The city is on the cusp of a development boom, with huge plans afoot for Albert Quay, Anglesea Street courthouse, a UCC business school on Lapp’s Quayand redevelopment of the Horgan’s Quay side of Kent Station. Talks continue on the jewel in the crown, a 6,000-capacity events centre on the former Beamish & Crawford site, the centrepiece of a new Brewery Quarter.

Work is at an advanced stage on a huge redevelopment of the old Capitol Cinema site on Grand Parade, where shops, offices and a food hub are planned. Developers are also circling sites at the relocated Port of Cork, and former R&H Hall. But Cork needs a directly elected mayor to truly balance the Pale’s centripetal force.

However, far from encouraging green shoots on Leeside, central government, in the person of former minister for the environment Alan Kelly, has actually hamstrung the city by approving the Smiddy Report. Its proposed merger of Cork City and County Councils would create a gargantuan super-council responsible for 542,000 people, scattered over an area that takes three hours to drive across.

Kelly’s successor, Simon Coveney, says he is not wedded to the idea. Given he is already acting as the city’s de facto chief (he has had a hand in both the Beamish and Capitol projects), and has expressed personal preference for directly elected mayors, there may be hope yet.

Of course, for the People’s Republic to actually be transformed into any sort of a semi-autonomous city, councillors would need to vote to divest themselves of power. The biggest claim to fame of the city’s councillors in recent years was voting to send millions in National Transport Authority funding back to Dublin rather than let cycle infrastructure be built across the city centre (it was built anyway).

There is much that an accountable, powerful mayor could do to turn Cork into a destination city. It’s perhaps instructive that the Tripadvisor picture for the city (seventh in their top 10 in Ireland, behind Donegal town) is actually a hill in Cobh.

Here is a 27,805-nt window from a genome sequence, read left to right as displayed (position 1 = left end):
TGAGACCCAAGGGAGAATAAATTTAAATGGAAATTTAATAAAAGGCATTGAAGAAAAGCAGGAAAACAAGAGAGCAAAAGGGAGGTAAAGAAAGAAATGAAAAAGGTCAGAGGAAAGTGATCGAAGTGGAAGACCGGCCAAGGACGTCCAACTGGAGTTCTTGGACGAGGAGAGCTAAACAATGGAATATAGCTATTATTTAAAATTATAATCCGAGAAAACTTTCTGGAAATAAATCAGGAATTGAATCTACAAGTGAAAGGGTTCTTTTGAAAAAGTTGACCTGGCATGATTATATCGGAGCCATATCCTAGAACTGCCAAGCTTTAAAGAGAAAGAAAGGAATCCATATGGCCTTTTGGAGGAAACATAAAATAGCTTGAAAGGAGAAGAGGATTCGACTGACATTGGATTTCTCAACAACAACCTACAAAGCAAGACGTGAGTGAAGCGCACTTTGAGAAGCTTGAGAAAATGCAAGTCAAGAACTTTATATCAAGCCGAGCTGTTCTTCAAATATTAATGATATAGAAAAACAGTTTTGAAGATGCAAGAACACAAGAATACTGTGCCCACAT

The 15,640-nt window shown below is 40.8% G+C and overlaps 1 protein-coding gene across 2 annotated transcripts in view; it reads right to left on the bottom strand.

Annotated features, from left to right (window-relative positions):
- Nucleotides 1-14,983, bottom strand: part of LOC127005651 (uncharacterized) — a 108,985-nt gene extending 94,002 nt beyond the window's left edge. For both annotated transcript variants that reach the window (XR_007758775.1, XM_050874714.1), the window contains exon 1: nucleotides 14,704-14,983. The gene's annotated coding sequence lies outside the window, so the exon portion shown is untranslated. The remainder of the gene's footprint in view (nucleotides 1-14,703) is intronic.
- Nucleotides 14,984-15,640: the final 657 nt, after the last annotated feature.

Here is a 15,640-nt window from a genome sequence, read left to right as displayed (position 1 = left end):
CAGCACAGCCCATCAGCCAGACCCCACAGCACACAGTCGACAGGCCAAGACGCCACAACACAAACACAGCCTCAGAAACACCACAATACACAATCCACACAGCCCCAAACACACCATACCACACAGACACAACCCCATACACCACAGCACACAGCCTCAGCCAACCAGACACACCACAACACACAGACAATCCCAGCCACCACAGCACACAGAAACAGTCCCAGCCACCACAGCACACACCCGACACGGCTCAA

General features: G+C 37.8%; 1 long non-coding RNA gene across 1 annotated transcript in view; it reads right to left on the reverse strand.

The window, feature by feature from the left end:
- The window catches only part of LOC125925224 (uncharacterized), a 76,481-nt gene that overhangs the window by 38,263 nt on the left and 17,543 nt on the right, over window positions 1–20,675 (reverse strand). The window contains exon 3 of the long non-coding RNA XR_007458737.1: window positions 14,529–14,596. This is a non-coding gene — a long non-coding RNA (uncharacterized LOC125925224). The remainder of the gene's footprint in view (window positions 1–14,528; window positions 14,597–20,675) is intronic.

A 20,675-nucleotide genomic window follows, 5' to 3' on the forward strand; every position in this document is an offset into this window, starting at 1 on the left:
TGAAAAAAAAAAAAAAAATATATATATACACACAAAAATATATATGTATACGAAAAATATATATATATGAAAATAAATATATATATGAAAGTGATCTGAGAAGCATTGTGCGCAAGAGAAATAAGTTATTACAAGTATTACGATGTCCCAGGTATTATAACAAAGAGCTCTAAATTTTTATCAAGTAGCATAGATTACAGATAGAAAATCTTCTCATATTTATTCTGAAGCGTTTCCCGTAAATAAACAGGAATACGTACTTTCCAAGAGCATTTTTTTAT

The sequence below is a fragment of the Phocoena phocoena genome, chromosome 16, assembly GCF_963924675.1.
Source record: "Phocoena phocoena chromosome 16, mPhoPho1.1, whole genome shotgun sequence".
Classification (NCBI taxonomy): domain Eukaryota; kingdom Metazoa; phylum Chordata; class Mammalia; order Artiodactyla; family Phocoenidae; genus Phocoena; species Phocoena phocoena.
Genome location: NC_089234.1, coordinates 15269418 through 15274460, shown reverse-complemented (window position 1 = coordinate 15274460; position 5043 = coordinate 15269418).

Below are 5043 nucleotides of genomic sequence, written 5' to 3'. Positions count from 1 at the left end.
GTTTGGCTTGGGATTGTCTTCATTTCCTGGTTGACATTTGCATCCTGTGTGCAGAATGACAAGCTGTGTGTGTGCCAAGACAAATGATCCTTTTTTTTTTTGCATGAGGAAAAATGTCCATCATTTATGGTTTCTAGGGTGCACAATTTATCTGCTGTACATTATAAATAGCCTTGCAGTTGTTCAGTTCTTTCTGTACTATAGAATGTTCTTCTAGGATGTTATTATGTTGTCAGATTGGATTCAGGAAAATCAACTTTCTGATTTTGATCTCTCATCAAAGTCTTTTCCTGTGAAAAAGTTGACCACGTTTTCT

The city is unique among European cities in having 500 acres of riverside land waiting to be redeveloped. Done right, the docklands could rival Belleriverstrasse in Zurich – a huge promenade that skirts that city’s lake.

It would also be the perfect site for a new Cork financial services centre, capitalising on the impending white-collar Brexodus from London and further adding to the huge contribution to the exchequer from the IT and pharmaceutical industries dotted around Cork Harbour.

To complement the city of spires, we could develop a Lee Valley Park, planted with native trees, encompassing the Lee Fields, Ballincollig Regional Park, Farran Wood and, in time, the flooded sylvan graveyard of the Gearagh.

Taking off
To imagine the sort of southern powerhouse that could be built with an accountable local leadership, just look at what’s being done under the most inauspicious of circumstances. Cork Airport has finally stopped the rot, with passenger numbers up 19 per cent in June 2016 compared with a year ago.

This is despite being in huge debt, despite being run by Dublin Airport Authority and despite opposition to a Boston-Cork route from the US Department of Transportation.

Dublin city is five times the size of Cork city, but Dublin Airport handles more than 10 times the passengers handled down south. It’s just another example of Cork punching below its weight nationally.

If we do think Cork offers something unique, then we should prove it. We used to produce giants, from Roy Keane to Frank O’Connor, Jack Lynch to Michael Collins.

Perhaps the depredations of this past decade might be ending. It’s possible that some combination of Micheál Martin, Simon Coveney and Michael McGrath will head the next government, signalling the end of the rural-Dublin duopoly.

Here’s hoping they can ignore the phoney war between “rural Ireland” and Dublin, and the dead end of diluted decentralisation, and focus on making Cork an urban alternative to the Pale.